Sailing Aboard Pipe Dream

When William "Scott" Piper III was a child his father laid a piece of advice on him that still resonates after 60-plus years: "There’s no reason to live in Florida if you don’t do what it has to offer." With this, a passion for sailing was born, and with it a legacy that Piper’s father, now passed, would be proud of: Four "near" circumnavigations, podium finishes in high-profile events such as

When William "Scott" Piper III was a child his father laid a piece of advice on him that still resonates after 60-plus years: "There’s no reason to live in Florida if you don’t do what it has to offer." With this, a passion for sailing was born, and with it a legacy that Piper’s father, now passed, would be proud of: Four "near" circumnavigations, podium finishes in high-profile events such as Key West Race Week and the now-defunct Southern Ocean Racing Conference (SORC), a third-place finish in the double-handed Newport-Bermuda Race, an invitation to sail with Dennis Conner in his Stars & Stripes ’87 campaign, and numerous ocean crossings, including rounding three of the world’s five great capes.

Piper began sailing at age 10 aboard Spray, his father’s 37-foot Alden yawl, and within a year had a boat of his own, a Moth (Pipe Dream I). Next came a Comet (Pipe Dream II) and a penchant for buoy racing. By the time he was in high school, Piper was racing Lightnings and doing foredeck on big boats, including offshore SORC events with his father. "There’s no better place in the world to live as a sailor than Miami," says Piper, now 70. "There are great winds, a million places to go, and the Gulf Stream is right there." By age 19, while still an undergrad at Dartmouth, Piper made his first Atlantic crossing; his second came two years later.

Shake Dr. Piper’s hand and you know that you are in the presence of an intelligent, driven man. Forget the thinning silver hair and the paunch belly--imply bring up the subject of adventure and you’ll see his eyes alight. While Piper may appear to be somewhat withdrawn, it’s obvious that he’s constantly evaluating the outside world.

You also immediately know that, should things turn ugly offshore, Piper’s reticent faade will immediately give way to a calm, clear-thinking command that has "been there, raced that." You simply don’t sail as many offshore miles (185,000 and counting) as Piper without having dealt with serious weather and trying situations; likewise, you don’t practice emergency-room medicine for as long as he did without encountering some truly horrific scenes.

When I visited Piper in his home in Coral Gables, Florida, Pipe Dream IX, his J/160, was in Vancouver being refitted for his next adventure. Crawling around on Pipe Dream XVI, his latest Etchells (a class in which he’s been active for the past 15 years, and which he helped seed in Florida), I found his spark for adventure and serious competition much in evidence when I queried him about rig details. The same analytical mindset that allows Piper to quickly evaluate a car accident victim also allows him to utilize his knowledge of sailboats to the utmost while competing in one of the world’s toughest one-design fleets. Imagine him competing in the 1999 Sydney Hobart Race aboard his J/160--which he sailed to Australia on its own bottom--with 55 knots square on the nose, and, well, you get the idea.

Piper has lived a life that any sailor would admire, but medicine, not sailing, tops his chart of personal accomplishments. "I’m a third-generation doctor," says Piper, watching the sunset from his waterfront patio. "Anybody can sail around the world four times, but not everybody can be an orthopedic surgeon."

There was a period of 13 years--from the age of 21 to 34--when Piper didn’t sail at all. It wasn’t because he lost interest. But when you’re a young resident in the demanding field of orthopedic surgery, working shift rotations of 36 hours on, 12 hours off, it’s hard to find time for anything else. Yet Piper beat the odds at this game too, maintaining his relationship with his wife, Gillette, as well as his interests in sky diving, flying and scuba diving while still surviving the rigors of resident life.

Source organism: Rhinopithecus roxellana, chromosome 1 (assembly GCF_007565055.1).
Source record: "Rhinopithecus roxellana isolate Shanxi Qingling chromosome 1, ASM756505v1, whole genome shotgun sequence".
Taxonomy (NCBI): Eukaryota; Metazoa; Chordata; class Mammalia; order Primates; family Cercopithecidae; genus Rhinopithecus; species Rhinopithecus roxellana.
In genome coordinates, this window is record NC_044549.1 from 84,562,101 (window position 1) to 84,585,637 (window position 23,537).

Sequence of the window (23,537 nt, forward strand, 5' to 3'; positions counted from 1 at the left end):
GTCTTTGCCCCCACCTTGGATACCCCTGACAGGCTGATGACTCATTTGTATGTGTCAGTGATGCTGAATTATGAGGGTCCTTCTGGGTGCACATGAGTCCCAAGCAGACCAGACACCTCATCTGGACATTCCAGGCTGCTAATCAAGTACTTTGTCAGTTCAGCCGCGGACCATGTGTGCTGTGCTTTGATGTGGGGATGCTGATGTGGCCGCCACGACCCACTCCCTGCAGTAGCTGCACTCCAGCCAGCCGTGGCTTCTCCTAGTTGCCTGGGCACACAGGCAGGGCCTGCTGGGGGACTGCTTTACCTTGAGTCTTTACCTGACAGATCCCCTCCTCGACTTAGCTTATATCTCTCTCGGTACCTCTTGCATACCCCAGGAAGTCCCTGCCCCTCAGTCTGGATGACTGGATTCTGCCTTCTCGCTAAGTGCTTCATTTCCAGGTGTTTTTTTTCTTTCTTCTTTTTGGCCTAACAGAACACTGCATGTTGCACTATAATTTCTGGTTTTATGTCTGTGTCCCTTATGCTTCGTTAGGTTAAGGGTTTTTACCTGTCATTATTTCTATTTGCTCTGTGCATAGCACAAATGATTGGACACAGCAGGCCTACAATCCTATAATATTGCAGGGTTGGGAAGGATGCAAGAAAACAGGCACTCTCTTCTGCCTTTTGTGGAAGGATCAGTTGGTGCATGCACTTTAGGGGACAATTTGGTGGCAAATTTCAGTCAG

Piper spent five and a half years in the military during Vietnam, working as the Assistant Chief of the Department of Orthopedics at West Point. While there, he also served as Officer in Command of the Cadet Skydiving team (he held the rank of Major) with a Class-C jump license and racked up an impressive 226 jumps, some of which he made with his adventurous wife. After the military came private practice, but in typical fashion this too was executed at a high level. "Long hours are the norm when you first start medicine," says Piper. "Hospitals love a new surgeon who’s willing to cover the emergency room. I worked on the ER staff of six hospitals concurrently and also taught medicine at Jackson Hospital through the University of Miami Medical School. I got a lot of patients this way."

While this patient list was to reward him later in his sailing life, a younger Dr. Piper focused on staying at the cutting edge of his profession. In 1970, while working as a resident in Denver, Piper performed his first arthroscopic surgery when the technique was still new, using early scopes that had a lightbulb--not fiber optics--affixed to their business end. "I always worried about losing a light bulb in a patient," he muses. Soon, the tools of his trade improved, as did his post-resident personal life. By 1973 Piper had his own practice, as well as his first ocean-going vessel, Pipe Dream III, a one-tonner, which he campaigned in the SORC with Gillette.

Soon he was winning races, both around the buoys and offshore. More Pipe Dreams followed, including Pipe Dream IV, a custom Swan two-tonner, and Pipe Dream V, an X-Yachts 3/4-tonner. Walk through the halls of the Piper’s home and you’ll find them lined with framed photos of various Pipe Dream incarnations, each one well-equipped and well-sailed. Along the way Piper served in every SORC administrative position (including chairman), acquired a cruising boat (a J/40) and became a member of the Biscayne Bay Yacht Club, the Coral Reef Yacht Club, the Storm Trysail Club and the Cruising Club of America (CCA). The latter recently awarded Piper its prestigious Blue Water medal, which acknowledges "meritorious seamanship and adventure upon the sea displayed by amateur sailors of all nationalities, that might otherwise go unrecognized."